The hardest part of being a photographer, graphic designer, artist, creator….?
The rest of business.
The sales, the marketing, the budgeting, the tax planning…
You might spend 80% of your time working on the business just to get to the 20% you love. And then suddenly you realize you’re spending 80% of your time on something other than what you were wanting in the first place.
You become an employee of your own company…
This is beyond the “E-Myth” which rightly points out that you need to understand process and systems, or see if you are a maker or manager, business owner or employee.
If you don’t figure this out I fear that you run into one of these three terrible outcomes…
- You become jaded
- You burn out
- You become disappointed in yourself.
Becoming jaded, you see the worst in your industry. No longer seeing with rose- colored-glasses, you blame others, feel like a victim, and essentially see the business surrounding your craft as bad. This is why so many niche freelance memes exist… People enjoy commiserating.
Burning out… you find yourself doing so much of what drains you, that there’s not enough that supports your energy and enthusiasm. That can only go on for so long, and so eventually you’re fully drained, needing an exceedingly long period of recovery to fill your cup again.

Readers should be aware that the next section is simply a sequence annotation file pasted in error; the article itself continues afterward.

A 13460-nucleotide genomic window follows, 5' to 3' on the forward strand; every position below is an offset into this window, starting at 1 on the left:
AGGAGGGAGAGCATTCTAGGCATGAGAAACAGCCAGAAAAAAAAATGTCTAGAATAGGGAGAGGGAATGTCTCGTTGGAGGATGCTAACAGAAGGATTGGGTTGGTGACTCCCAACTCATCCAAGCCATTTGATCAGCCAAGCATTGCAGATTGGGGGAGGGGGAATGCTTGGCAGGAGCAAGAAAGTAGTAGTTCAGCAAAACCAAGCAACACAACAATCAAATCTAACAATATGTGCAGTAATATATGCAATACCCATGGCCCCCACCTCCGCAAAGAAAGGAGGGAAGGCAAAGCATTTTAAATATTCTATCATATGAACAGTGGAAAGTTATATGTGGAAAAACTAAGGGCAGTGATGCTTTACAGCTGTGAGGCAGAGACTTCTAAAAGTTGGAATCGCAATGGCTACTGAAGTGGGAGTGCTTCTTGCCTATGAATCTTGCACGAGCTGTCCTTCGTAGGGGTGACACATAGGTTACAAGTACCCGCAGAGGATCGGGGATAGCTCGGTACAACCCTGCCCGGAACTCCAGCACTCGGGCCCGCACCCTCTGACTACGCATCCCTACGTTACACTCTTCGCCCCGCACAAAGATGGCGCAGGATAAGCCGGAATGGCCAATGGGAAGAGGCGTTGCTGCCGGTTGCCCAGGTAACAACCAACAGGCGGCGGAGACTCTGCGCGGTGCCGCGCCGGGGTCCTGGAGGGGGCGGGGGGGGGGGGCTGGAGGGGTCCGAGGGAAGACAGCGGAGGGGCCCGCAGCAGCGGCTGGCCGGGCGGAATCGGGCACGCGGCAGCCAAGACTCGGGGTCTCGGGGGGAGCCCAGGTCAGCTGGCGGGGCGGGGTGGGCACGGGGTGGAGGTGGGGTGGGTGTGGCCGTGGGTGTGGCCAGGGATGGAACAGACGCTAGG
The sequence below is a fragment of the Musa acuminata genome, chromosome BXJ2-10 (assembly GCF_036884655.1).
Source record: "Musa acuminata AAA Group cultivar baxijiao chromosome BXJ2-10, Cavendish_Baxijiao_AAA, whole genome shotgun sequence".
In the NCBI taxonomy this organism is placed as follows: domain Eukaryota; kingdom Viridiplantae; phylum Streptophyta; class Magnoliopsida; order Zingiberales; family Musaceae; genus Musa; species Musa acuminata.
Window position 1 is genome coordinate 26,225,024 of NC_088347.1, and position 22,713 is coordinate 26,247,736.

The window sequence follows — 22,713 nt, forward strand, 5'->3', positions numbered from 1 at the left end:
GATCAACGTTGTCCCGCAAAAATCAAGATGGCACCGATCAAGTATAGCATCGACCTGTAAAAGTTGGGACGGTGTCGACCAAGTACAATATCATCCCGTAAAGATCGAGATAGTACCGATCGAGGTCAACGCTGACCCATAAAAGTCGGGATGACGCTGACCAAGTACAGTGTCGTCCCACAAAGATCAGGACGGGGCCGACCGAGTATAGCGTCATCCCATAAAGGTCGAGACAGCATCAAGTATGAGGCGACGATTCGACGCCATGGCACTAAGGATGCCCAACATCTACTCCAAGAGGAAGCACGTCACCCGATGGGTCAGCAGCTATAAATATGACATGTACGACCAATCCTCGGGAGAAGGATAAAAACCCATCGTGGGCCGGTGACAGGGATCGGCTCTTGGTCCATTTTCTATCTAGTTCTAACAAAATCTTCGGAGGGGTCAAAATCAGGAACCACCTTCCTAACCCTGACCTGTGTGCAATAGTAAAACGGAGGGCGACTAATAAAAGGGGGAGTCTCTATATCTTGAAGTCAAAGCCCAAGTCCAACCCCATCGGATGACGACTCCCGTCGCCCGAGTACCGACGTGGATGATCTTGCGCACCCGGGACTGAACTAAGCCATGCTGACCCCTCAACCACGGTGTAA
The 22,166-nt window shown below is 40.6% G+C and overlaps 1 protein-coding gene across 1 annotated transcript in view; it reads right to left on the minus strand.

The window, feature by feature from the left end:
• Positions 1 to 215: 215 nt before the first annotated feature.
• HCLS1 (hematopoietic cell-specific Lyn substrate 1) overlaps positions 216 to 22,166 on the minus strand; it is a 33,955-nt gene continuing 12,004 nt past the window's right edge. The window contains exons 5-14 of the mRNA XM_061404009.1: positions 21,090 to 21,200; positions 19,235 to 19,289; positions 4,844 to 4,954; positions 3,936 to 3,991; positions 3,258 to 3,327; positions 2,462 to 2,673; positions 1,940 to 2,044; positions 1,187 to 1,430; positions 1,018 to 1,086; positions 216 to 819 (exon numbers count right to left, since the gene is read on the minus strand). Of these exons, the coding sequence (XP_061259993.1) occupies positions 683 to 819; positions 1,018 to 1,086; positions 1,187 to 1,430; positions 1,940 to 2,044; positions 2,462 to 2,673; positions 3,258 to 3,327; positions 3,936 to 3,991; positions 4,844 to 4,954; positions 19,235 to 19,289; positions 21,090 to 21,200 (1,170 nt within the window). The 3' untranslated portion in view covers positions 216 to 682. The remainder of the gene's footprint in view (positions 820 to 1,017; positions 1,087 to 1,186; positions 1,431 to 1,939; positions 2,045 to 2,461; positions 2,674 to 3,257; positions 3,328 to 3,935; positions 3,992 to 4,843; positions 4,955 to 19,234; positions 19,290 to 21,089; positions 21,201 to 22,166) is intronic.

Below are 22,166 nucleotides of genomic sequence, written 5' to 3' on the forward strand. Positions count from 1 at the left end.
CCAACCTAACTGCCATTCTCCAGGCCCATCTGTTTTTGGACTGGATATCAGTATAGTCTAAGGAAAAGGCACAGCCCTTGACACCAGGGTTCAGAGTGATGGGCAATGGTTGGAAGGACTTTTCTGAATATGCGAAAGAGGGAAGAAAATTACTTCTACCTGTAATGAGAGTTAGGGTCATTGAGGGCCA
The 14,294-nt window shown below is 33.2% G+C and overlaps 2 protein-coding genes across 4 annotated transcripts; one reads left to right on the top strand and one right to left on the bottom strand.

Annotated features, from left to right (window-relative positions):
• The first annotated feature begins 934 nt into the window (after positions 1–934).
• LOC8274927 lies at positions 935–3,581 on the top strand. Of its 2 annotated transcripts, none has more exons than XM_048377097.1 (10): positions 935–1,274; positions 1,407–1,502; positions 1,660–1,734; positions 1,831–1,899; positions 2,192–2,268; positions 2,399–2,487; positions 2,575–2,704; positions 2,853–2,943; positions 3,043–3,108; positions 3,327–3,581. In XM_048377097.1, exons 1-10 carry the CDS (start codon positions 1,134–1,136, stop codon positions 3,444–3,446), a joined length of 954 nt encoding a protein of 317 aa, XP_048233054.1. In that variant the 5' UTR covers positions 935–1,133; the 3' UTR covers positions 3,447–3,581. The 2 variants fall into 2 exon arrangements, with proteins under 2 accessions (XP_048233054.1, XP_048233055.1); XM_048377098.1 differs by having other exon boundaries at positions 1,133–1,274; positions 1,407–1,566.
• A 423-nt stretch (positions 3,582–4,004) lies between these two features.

Disappointed in yourself… you question whether you have what it takes, and you accept less than you should. You feel lost after doing the work you loved but not being fulfilled by it.
I believe there is a way out from this trap, it takes a critical understanding.
How can we do work we love and avoid these outcomes? Become of service.
When you see the art as meant to SERVE YOU, then of course any time you’re not getting what you want from it, you’re going to feel disappointed or like you’re not getting what you want.
When you see the art as SERVING OTHERS, then it is a process of creating and giving on behalf of the art.
When you’re in service, you think about the full experience.
If you want to host a workshop, then planning the details of finding the venue, creating the event page… all of this is part of building the experience you want to share with others.
Art is not just the painting or the design, but the way you show up and how you approach your work.
Becoming of service IS your art.
If you can have a passion for the service of what you do, with your craft being a favorite part of that service, you’ve found one of the keys to sustainable success as a solopreneur.
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